Scientists discover three deep-sea sharks that glow in dark

Edited By: Vyomica Berry WION Web Team
Auckland, New Zealand Published: Mar 02, 2021, 05.22 PM(IST)

Lateral and dorsal luminescent pattern of Etmopterus lucifer Photograph:( Twitter )

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This first experimental study of three luminous shark species from New Zealand provides an insight into the diversity of shark bioluminescence and highlights the need for more research to help understand these unusual deep-sea inhabitants: the glowing sharks

Researchers have discovered three deep-sea sharks that glow in the dark, including one that is the largest known luminous vertebrate in a recent study.

Bioluminescence has often been seen as a spectacular yet uncommon event at sea but considering the vastness of the deep sea and the occurrence of luminous organisms in this zone, it is now more and more obvious that producing light at depth must play an important role in structuring the biggest ecosystem on our planet.

Bioluminescence is defined as the production of visible light by living organisms. This living light, also called cold light, occurs through a biochemical reaction; the oxidation of a substrate, a luciferin, by an enzyme, the luciferase, or through a stabilized complex called photoprotein.

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Three species of deepwater sharks were found from the Chatham Rise, an area of the ocean floor to the east of New Zealand.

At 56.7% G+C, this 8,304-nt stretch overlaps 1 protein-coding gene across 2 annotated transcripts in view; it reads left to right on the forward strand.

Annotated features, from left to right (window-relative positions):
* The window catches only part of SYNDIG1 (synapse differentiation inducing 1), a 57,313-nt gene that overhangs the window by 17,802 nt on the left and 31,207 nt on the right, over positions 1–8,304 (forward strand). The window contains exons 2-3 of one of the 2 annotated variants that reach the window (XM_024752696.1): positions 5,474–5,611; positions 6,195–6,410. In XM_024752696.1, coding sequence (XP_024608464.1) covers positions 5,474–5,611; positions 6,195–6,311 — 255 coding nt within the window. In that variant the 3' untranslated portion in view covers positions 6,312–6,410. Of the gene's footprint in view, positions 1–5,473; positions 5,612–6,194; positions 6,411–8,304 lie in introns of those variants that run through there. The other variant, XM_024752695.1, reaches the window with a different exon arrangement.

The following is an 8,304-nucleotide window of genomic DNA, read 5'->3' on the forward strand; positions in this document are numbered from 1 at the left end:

This first experimental study of three luminous shark species from New Zealand provides an insight into the diversity of shark bioluminescence and highlights the need for more research to help understand these unusual deep-sea inhabitants: the glowing sharks.

The three studied shark species inhabit the mesopelagic zone. Therefore they face an environment with no place to hide, hence the need for glowing camouflage or counterillumination. The mesopelagic zone, often called the twilight zone, ranges from 200 to 1000 m depth (maximal depth of solar light penetration) and is the realm of bioluminescence. 

At 200 m the residual solar light is considered too weak to initiate photosynthesis but organisms living there are well adapted to see in low light conditions. 

Mesopelagic cephalopods, sharks and bony fishes have large eyes with specialized structures such as a large iris, a tapetum, huge rod density, high content of opsins (rhodopsin and chrysopsin), and an elevated integration rate at the optical nerve which allows them to perceive very low light levels down to 800 m depth.

This new type of bioluminescence-associated placoid scale needs to be highly translucent or possess specific physical characteristics to allow efficient light transmission. 

Simultaneities of curves kinetics and pigment motions highlight the evolutive conservation of hormonally controlled pigment motion regulating luminescence.

This control is assumed to have been successfully and evolutionary co-opted from shark melanophore pigment motion control by a common ancestor of these two squaliform families.

The results of the study support evolutive conservation of light organ morphology and luminescence control.

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